I watched the tv programme Show Me Your Money on Channel 4 one evening. It was a documentary about the pay strategy (or lack of it!) of Pimlico Plumbers in London. The company was established in 1979 and over the years, the attitude to pay and reward has been haphazard to say the least! In the words of the MD, if someone looked like a good worker, they’d pay him or her more. If he or she looked like a lazy b*stard, they got paid less. Hmm, a fair system in other words – not.
The end result was a complete mess. The MD’s solution was to ask everyone to reveal their salaries to each other. Having done that, those who were paid more than their colleagues would then voluntarily give up some of their salaries to help them out. Or so the theory went.
I’m not sure if Charlie the MD had really thought this strategy through or if it was a case of “wing it and see what happens – it’ll still make good telly”. In essence, he and the company had created a problem for their employees and yet he looked to the employees themselves to fix it. Genius.
Although a number of employees went through stages of feeling disgruntled, annoyed and generally unappreciated, they still managed to sort out the situation to satisfy the majority. Some people did in fact agree to give up part of their salaries which was quite amazing when you think of it. They didn’t have to do it but for whatever reason, they agreed to it. The team of mechanics used their initiative and came up with £31,000 of cost savings rather than have any member of their team take a cut in their salary. The MD was suitably impressed as they covered the costs of the salary adjustments with some funds left over for training.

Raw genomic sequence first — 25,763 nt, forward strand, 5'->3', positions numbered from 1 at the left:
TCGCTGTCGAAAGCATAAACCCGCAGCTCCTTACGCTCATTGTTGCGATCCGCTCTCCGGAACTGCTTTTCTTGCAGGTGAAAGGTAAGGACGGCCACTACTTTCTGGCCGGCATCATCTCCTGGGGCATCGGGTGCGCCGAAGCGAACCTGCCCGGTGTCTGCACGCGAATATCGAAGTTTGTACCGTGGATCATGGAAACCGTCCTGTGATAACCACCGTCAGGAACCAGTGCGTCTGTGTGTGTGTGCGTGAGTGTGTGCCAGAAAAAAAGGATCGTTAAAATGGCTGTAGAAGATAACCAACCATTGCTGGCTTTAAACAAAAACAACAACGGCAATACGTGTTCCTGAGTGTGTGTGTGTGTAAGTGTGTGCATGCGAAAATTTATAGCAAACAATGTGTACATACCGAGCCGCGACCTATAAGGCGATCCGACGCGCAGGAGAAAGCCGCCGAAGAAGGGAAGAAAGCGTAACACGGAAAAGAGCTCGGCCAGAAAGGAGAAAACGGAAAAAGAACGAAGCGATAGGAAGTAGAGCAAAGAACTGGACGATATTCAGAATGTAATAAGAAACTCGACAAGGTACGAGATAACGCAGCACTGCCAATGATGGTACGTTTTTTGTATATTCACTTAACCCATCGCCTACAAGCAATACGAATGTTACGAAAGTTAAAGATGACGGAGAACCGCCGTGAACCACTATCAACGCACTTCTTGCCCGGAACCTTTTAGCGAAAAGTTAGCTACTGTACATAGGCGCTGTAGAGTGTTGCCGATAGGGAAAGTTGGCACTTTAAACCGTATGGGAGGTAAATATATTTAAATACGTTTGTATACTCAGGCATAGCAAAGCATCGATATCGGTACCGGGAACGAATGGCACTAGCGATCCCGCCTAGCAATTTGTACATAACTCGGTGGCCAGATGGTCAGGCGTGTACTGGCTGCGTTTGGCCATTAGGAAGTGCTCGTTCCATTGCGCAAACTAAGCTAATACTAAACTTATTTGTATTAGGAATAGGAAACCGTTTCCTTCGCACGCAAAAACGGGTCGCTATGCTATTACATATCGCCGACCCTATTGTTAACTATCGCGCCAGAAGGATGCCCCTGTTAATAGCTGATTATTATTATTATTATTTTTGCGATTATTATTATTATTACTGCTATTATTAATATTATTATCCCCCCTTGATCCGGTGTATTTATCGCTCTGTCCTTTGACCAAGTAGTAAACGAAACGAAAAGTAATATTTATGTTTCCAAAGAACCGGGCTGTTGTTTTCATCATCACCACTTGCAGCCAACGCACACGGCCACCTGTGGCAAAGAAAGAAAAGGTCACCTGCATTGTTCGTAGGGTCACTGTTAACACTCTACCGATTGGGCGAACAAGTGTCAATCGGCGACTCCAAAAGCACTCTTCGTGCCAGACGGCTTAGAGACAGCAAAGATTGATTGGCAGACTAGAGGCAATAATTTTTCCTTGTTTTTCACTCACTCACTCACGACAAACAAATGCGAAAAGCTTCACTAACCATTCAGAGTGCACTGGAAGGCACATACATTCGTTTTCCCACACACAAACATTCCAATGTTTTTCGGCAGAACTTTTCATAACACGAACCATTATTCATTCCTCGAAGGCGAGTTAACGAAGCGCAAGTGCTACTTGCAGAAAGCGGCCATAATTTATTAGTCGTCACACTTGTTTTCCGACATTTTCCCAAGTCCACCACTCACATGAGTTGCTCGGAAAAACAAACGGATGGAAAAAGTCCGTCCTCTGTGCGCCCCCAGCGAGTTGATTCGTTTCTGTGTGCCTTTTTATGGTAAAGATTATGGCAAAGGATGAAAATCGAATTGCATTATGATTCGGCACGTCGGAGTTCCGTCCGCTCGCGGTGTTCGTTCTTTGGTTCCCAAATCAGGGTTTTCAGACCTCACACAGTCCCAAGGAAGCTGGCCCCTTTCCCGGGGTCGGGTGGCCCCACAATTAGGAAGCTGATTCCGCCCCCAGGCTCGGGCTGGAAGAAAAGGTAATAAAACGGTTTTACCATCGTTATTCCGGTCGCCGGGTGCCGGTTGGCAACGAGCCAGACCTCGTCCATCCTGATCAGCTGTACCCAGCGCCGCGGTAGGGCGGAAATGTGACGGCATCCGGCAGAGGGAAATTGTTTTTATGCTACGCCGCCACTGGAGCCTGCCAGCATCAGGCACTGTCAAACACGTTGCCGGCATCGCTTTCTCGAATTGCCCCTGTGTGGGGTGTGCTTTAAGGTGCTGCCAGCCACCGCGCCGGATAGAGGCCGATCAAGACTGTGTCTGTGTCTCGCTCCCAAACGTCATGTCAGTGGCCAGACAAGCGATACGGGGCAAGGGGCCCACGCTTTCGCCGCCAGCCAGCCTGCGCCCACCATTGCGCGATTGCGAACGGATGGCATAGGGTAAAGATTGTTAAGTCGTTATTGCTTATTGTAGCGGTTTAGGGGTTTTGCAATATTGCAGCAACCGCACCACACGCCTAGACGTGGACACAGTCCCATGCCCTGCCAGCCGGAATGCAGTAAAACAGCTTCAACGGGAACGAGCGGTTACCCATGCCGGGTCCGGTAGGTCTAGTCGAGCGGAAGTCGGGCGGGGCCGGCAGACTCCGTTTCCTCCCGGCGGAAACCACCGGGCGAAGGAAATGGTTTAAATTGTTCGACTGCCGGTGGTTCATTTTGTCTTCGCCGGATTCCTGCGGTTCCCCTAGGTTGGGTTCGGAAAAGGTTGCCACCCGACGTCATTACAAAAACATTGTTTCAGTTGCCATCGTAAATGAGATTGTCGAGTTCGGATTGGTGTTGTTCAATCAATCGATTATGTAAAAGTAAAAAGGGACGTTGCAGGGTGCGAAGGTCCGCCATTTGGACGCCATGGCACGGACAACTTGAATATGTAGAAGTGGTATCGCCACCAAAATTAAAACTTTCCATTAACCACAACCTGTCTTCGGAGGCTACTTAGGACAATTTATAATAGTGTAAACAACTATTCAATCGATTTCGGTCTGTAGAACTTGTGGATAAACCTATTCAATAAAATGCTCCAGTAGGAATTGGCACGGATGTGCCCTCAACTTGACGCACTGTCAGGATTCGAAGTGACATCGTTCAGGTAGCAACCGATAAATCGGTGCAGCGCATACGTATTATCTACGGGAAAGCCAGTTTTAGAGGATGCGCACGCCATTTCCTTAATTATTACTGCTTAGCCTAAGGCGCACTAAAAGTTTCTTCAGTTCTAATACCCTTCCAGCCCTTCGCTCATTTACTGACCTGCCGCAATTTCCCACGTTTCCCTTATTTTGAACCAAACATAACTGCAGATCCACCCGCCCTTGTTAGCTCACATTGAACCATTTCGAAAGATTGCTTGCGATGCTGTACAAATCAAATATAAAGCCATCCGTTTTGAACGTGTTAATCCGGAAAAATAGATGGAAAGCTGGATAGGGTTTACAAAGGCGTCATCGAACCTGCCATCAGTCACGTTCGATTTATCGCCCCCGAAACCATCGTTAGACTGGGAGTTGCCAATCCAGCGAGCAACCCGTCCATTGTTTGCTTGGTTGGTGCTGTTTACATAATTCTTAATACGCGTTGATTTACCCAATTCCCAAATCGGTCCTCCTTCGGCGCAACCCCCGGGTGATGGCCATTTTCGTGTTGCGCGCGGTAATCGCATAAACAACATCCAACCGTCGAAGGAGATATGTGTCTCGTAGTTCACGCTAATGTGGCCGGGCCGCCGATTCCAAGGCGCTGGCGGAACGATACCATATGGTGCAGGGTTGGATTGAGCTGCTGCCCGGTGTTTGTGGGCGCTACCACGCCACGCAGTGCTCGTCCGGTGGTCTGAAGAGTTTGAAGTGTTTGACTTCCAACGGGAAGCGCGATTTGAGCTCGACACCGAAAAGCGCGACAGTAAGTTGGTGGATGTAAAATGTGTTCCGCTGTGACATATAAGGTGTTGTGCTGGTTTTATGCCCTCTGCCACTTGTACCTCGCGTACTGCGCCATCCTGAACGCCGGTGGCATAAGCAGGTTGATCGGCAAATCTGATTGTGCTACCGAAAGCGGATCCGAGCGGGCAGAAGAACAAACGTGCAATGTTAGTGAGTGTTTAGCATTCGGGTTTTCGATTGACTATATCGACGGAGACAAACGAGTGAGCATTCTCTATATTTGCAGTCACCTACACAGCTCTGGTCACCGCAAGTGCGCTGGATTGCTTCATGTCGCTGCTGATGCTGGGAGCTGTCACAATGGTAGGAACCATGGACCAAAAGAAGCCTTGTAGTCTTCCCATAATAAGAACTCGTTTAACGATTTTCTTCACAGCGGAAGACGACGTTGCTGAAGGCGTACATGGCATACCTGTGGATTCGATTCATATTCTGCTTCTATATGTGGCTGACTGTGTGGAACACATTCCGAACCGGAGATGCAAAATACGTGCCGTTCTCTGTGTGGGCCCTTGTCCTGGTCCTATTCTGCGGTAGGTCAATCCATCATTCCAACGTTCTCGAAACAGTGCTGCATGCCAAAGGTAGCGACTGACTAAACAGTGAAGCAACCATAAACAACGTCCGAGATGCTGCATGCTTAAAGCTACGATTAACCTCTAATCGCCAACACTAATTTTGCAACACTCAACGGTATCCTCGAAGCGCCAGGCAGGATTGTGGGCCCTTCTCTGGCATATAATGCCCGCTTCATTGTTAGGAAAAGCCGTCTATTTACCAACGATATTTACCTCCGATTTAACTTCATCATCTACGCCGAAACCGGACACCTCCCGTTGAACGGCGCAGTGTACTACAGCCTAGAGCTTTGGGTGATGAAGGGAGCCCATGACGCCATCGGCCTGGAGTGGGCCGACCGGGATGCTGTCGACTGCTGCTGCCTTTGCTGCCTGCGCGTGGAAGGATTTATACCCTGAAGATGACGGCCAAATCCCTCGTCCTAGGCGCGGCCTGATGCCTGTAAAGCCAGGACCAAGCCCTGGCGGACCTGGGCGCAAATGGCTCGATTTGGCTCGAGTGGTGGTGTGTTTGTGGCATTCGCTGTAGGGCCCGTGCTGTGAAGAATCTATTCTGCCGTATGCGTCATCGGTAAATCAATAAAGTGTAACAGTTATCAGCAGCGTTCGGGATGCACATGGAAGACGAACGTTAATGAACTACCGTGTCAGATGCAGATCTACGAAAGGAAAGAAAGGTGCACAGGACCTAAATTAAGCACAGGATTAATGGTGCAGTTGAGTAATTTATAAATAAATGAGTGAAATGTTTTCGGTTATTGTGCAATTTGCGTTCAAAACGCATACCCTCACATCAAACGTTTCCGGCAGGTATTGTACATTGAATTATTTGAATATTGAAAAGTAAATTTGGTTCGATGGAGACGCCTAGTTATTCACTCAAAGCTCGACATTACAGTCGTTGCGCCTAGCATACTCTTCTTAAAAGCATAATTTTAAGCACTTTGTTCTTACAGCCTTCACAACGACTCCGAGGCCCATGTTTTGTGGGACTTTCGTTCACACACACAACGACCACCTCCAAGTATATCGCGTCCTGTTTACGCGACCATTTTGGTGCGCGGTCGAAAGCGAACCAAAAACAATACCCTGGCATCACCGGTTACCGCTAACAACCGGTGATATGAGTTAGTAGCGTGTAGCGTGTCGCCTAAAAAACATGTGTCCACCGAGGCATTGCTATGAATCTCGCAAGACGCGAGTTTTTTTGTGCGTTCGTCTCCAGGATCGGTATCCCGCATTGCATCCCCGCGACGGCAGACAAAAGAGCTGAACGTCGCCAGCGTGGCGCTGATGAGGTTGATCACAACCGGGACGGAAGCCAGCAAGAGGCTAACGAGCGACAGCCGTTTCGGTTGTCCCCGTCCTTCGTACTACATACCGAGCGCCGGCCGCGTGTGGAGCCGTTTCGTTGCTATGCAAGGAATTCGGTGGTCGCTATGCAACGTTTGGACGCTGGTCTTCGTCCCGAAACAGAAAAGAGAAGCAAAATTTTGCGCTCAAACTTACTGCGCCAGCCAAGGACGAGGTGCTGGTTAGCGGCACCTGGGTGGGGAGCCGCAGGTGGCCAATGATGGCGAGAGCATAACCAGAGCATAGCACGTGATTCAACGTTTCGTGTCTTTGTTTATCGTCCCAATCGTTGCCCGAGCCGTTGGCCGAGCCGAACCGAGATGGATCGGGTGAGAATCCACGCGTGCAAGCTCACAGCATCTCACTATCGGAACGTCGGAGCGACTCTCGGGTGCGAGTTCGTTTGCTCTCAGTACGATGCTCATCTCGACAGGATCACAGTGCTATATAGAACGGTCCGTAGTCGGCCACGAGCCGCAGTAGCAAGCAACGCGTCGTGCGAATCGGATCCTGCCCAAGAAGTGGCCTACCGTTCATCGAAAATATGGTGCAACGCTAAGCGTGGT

I’d have liked to have seen the programme come with one of those “please don’t try this at home” warnings, mainly because I wouldn’t be at all surprised if other employers are thinking about doing something similar. It’s an attractive thought – let everyone in your business find out exactly how subjective and arbitrary you’ve been with their pay and even better, let them sort it out amongst themselves. You don’t have to take responsibility for your own failings and you come out smelling of roses. AND it makes for great telly.
I’m all for transparency in salaries but I’d have preferred to see a structured approach to looking at discrepancies amongst teams and a way for the company to take responsibility for sorting out a situation that they created. Or is it just me?